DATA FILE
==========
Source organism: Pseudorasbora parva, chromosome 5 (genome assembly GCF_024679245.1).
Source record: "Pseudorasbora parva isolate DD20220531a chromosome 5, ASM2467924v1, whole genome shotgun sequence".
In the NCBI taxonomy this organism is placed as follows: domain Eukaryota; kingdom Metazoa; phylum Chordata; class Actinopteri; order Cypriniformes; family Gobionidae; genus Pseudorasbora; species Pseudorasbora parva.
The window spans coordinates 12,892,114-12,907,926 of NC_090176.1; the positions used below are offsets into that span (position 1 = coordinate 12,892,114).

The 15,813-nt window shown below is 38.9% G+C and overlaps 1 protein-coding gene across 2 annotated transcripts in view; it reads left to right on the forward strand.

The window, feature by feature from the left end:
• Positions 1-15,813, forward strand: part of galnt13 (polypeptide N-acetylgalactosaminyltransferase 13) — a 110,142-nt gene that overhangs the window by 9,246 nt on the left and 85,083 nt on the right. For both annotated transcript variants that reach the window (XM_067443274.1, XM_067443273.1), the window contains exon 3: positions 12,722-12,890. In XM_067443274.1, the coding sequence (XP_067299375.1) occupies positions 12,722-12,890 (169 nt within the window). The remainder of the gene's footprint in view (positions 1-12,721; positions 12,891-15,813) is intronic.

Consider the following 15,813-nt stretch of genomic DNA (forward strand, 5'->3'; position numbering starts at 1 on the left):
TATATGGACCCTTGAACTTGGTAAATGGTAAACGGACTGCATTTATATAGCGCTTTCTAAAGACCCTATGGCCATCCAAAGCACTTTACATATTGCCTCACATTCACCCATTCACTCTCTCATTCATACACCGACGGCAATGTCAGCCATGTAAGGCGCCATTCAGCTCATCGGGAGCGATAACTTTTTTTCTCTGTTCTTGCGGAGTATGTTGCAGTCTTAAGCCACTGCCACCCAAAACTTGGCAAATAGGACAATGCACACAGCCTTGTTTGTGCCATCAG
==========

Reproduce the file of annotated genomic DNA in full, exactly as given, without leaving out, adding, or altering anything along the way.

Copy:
Source organism: Pseudorasbora parva, chromosome 5 (genome assembly GCF_024679245.1).
Source record: "Pseudorasbora parva isolate DD20220531a chromosome 5, ASM2467924v1, whole genome shotgun sequence".
In the NCBI taxonomy this organism is placed as follows: domain Eukaryota; kingdom Metazoa; phylum Chordata; class Actinopteri; order Cypriniformes; family Gobionidae; genus Pseudorasbora; species Pseudorasbora parva.
The window spans coordinates 12,892,114-12,907,926 of NC_090176.1; the positions used below are offsets into that span (position 1 = coordinate 12,892,114).

The 15,813-nt window shown below is 38.9% G+C and overlaps 1 protein-coding gene across 2 annotated transcripts in view; it reads left to right on the forward strand.

The window, feature by feature from the left end:
• Positions 1-15,813, forward strand: part of galnt13 (polypeptide N-acetylgalactosaminyltransferase 13) — a 110,142-nt gene that overhangs the window by 9,246 nt on the left and 85,083 nt on the right. For both annotated transcript variants that reach the window (XM_067443274.1, XM_067443273.1), the window contains exon 3: positions 12,722-12,890. In XM_067443274.1, the coding sequence (XP_067299375.1) occupies positions 12,722-12,890 (169 nt within the window). The remainder of the gene's footprint in view (positions 1-12,721; positions 12,891-15,813) is intronic.

Consider the following 15,813-nt stretch of genomic DNA (forward strand, 5'->3'; position numbering starts at 1 on the left):
TATATGGACCCTTGAACTTGGTAAATGGTAAACGGACTGCATTTATATAGCGCTTTCTAAAGACCCTATGGCCATCCAAAGCACTTTACATATTGCCTCACATTCACCCATTCACTCTCTCATTCATACACCGACGGCAATGTCAGCCATGTAAGGCGCCATTCAGCTCATCGGGAGCGATAACTTTTTTTCTCTGTTCTTGCGGAGTATGTTGCAGTCTTAAGCCACTGCCACCCAAAACTTGGCAAATAGGACAATGCACACAGCCTTGTTTGTGCCATCAG